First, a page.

Salvador Dalí

Lincoln in Dalivision

1977
photolith on paper
Inventory number 928
Lincoln in Dalivision pays homage to Abraham Lincoln, one of the United States of America’s most popular presidents, who held the position in the 1860s. Like many of Dalí’s artworks, it also portrays the love of his life, Dalí’s wife Gala. 

Dalí’s photolith print of Lincoln in Dalivision is based on two original paintings that are housed in The Dalí Theatre-Museum in Figueres, Spain, and the Dalí Museum in St. Petersburg, Florida. These paintings are titled Gala Contemplating the Mediterranean Sea which at a distance of 20 meters is transformed into the portrait of Abraham Lincoln (Homage to Rothko). These artworks are examples of photographic mosaics (also known as photomosaics) where the image is divided into large pixels, enabling the viewer to see different images depending on the distance the artwork is observed at.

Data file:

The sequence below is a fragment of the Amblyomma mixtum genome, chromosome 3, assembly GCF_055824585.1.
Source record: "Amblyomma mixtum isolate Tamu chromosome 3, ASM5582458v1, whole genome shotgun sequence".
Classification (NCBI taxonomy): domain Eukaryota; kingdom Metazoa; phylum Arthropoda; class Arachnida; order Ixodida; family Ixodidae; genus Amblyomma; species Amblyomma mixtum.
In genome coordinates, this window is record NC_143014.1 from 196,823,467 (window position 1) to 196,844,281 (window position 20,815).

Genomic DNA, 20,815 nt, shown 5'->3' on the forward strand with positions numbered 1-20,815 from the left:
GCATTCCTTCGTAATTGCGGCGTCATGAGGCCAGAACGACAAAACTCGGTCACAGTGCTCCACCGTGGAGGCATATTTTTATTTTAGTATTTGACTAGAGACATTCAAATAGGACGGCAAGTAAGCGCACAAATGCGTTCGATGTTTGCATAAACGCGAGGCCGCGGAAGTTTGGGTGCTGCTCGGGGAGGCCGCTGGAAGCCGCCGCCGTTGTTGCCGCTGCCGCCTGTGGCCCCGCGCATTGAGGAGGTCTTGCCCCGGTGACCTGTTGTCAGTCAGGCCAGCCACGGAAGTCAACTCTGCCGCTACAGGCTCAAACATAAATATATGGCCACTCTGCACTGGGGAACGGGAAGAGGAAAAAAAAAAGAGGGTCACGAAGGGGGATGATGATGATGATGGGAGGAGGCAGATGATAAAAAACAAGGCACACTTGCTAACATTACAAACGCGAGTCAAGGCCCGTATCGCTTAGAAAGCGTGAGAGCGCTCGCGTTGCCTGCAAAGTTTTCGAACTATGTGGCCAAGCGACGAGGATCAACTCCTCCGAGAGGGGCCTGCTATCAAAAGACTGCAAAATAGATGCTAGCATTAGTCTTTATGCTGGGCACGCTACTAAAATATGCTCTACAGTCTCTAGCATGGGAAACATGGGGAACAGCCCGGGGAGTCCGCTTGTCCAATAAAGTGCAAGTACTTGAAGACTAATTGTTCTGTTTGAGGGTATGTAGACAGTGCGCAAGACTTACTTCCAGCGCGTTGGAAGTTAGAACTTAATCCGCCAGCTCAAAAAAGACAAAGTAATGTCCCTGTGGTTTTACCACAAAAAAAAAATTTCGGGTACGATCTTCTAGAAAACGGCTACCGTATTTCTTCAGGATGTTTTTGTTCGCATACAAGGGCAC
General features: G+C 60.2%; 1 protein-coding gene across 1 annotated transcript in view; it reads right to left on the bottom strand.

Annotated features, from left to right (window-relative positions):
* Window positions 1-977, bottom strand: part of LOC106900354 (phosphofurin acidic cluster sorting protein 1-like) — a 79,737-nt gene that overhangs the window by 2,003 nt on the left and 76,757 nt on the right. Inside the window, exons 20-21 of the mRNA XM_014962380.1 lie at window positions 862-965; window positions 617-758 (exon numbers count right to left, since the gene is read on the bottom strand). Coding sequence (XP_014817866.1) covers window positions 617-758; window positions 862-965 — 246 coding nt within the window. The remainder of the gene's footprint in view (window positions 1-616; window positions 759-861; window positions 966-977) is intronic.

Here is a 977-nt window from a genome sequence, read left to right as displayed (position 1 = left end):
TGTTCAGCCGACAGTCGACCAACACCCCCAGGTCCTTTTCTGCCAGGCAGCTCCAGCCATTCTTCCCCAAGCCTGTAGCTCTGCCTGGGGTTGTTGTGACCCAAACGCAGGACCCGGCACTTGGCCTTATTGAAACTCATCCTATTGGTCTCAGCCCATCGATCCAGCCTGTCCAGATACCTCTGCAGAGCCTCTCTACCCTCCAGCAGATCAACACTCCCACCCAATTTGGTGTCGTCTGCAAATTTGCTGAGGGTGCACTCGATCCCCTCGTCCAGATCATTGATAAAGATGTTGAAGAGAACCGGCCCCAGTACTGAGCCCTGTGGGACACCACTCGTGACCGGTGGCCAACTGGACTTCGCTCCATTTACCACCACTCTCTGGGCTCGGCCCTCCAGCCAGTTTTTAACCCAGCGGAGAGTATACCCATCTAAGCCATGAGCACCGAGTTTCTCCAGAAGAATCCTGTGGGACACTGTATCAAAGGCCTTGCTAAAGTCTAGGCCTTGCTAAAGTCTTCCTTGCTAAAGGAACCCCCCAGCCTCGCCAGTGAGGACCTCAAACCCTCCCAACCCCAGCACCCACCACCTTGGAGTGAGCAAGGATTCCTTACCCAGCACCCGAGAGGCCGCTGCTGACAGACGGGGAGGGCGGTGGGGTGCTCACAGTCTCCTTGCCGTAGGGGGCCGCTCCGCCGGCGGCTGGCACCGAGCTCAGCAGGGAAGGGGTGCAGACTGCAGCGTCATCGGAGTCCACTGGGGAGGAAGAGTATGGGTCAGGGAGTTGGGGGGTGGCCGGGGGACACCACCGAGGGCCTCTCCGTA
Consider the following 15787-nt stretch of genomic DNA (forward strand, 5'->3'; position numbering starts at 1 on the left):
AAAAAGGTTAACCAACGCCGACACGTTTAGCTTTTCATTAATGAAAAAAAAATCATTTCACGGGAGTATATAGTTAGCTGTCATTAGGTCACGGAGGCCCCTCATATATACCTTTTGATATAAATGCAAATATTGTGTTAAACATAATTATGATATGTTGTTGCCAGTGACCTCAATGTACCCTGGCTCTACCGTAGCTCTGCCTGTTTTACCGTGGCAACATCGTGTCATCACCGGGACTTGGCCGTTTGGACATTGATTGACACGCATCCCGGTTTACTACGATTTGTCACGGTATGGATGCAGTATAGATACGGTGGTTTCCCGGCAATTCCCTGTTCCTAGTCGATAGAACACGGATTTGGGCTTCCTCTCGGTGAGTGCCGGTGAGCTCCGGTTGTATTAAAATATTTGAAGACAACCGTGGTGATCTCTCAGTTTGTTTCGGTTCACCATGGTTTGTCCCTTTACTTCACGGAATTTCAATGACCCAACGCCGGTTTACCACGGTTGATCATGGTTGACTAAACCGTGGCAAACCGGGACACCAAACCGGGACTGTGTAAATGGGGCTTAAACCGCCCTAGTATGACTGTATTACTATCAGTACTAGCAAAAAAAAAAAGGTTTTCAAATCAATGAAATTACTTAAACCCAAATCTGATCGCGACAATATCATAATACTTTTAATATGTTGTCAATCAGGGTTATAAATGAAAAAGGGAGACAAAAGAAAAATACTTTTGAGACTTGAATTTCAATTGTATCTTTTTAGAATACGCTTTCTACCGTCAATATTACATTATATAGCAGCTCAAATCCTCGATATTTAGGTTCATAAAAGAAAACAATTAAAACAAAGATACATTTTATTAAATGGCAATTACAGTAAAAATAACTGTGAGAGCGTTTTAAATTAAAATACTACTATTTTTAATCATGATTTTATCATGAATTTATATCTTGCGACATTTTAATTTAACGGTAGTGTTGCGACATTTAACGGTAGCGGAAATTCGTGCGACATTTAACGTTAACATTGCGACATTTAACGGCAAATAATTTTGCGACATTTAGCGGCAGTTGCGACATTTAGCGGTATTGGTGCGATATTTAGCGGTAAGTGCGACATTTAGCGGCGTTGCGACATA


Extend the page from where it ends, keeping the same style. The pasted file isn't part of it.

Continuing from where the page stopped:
Dalí often pushed the limits of what society considered normal versus what is possible to be comprehended once memory and dream states were realised.  Photomosaics are well situated within Dalí’s surrealist oeuvre because they provide the opportunity for the viewer to use memory and perception to recognise the differing images held within the artwork. 

It is recommended that this artwork is viewed from a distance of twenty metres and continually inspected as you slowly approach it.